Another way you might be able to get your credit score for free is through your bank or credit card issuer. For example, if you have a credit card or bank account with American Express, Bank of America, Barclays, Chase, Citi, Discover or Wells Fargo you should be able to get your credit score through their online portal. Here are some institutions that offer credit score access:
|Bank||Type of Credit Score|
|American Express||VantageScore 3.0 by TransUnion|
|Bank of America||FICO® Score 8 by TransUnion|
|Barclays||FICO® Score 8 by TransUnion|
|Capital One||VantageScore 3.0 by TransUnion|
|Chase||VantageScore 3.0 by Experian|
|Citi||FICO® Bankcard Score 8 by Equifax|
|Discover||FICO® Score 8 by TransUnion for consumers who have a Discover credit card|
FICO® Score 8 by Experian when using the Credit Scorecard without a card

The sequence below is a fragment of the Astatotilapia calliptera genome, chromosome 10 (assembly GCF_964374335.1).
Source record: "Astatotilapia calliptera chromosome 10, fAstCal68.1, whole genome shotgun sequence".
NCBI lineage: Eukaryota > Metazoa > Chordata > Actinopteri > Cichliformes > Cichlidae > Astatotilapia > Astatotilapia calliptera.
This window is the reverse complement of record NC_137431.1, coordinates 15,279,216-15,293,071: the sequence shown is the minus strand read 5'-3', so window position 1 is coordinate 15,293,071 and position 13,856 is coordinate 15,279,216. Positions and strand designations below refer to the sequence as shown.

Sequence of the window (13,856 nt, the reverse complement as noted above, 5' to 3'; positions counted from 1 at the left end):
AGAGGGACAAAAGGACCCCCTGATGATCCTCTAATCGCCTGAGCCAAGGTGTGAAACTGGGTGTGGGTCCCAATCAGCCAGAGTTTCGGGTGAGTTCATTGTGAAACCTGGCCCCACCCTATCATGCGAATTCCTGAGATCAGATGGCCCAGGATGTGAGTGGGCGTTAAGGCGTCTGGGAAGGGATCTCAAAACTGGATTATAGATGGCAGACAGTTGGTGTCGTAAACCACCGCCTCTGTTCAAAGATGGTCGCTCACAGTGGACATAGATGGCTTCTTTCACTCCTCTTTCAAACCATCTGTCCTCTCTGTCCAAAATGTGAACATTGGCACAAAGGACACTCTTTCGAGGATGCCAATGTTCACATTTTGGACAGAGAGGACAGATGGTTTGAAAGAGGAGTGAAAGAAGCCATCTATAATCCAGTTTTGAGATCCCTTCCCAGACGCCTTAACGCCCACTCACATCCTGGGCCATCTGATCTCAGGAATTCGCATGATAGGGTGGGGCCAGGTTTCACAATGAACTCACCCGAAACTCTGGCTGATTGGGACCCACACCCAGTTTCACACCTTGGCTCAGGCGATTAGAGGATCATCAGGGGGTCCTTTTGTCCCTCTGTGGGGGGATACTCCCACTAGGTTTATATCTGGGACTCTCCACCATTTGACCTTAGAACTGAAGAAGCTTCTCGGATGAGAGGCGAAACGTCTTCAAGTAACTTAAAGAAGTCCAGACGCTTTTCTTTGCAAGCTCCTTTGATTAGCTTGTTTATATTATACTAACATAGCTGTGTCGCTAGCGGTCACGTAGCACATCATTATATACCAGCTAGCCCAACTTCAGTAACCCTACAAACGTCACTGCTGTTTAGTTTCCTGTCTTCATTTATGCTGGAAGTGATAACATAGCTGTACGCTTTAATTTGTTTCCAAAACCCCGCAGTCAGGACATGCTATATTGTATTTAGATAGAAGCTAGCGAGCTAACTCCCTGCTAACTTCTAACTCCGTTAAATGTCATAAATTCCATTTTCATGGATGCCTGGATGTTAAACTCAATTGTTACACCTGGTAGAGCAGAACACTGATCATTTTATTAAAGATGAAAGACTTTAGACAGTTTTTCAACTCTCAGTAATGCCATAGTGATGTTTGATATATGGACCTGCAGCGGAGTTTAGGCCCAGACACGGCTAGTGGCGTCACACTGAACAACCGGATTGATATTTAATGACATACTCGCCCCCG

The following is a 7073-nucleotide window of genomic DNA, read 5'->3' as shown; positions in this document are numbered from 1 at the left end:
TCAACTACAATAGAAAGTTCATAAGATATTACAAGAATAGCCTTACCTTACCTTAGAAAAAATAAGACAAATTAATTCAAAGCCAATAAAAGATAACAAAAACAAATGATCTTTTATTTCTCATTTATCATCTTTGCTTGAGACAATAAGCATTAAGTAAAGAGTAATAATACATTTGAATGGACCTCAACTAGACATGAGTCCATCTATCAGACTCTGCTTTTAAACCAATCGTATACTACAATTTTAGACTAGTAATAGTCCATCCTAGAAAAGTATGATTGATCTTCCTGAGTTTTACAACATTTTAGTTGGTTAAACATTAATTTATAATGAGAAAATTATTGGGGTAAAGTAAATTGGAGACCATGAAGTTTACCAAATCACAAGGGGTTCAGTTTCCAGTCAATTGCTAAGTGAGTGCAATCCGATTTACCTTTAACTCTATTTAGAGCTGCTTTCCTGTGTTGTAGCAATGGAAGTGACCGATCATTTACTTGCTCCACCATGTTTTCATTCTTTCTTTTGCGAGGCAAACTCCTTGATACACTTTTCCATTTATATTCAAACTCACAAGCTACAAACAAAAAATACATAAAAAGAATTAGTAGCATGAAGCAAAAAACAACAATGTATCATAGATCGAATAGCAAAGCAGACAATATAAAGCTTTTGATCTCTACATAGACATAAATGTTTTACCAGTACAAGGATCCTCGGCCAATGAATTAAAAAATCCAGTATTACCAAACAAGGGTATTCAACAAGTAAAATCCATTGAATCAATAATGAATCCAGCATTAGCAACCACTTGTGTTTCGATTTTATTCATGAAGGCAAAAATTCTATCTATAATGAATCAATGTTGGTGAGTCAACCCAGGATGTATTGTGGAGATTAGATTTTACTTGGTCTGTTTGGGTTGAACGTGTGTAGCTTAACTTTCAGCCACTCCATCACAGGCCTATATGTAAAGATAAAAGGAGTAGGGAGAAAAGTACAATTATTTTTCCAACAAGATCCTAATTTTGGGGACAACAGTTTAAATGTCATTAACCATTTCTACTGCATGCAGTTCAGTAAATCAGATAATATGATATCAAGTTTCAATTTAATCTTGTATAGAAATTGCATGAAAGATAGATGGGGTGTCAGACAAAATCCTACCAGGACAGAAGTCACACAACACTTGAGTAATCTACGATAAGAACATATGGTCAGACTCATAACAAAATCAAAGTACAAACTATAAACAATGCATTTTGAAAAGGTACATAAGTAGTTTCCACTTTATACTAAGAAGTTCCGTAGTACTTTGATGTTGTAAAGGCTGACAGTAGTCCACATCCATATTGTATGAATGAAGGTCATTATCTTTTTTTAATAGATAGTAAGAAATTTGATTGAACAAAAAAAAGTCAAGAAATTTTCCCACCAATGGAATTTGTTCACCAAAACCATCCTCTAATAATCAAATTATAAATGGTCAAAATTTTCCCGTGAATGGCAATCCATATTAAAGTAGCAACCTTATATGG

|First National Bank of Omaha||FICO® Bankcard Score 9 by Experian|
|Navy Federal Credit Union||FICO® Score 9 by Equifax|
|PenFed Credit Union||FICO® Score 9 by Equifax|
|Sallie Mae||FICO® Score 8 by TransUnion|
|USAA||FICO® Score 3 by Experian|
|U.S. Bank||VantageScore 3.0 by TransUnion|
|Wells Fargo||FICO® Score 9 by Experian|
You may be wondering which score is better — FICO or VantageScore? We’re going to break down what the different versions of the two scores are best for in the next section, but for now here are several differences between the two major types of credit scores.
The type of credit you aim to apply for may influence which score is referenced by a lender. Each credit score version has a different algorithm, and lenders pull certain scores in accordance with your application.
Below we will go over the best credit scores for various financial products — and where you can get them.
Credit Score Monitoring
Mortgage Loans & Mortgage ReFis
Personal Loans, Student Loans, Retail Credit
The Best Option
All Vantage- Scores & FICO® scores
FICO® Bankcard Scores & FICO® Score 8 primarily; FICO® Score 3
FICO® Scores 2, 4, 5
FICO® Auto Scores 2, 4, 5, 8, 9
FICO® Score 8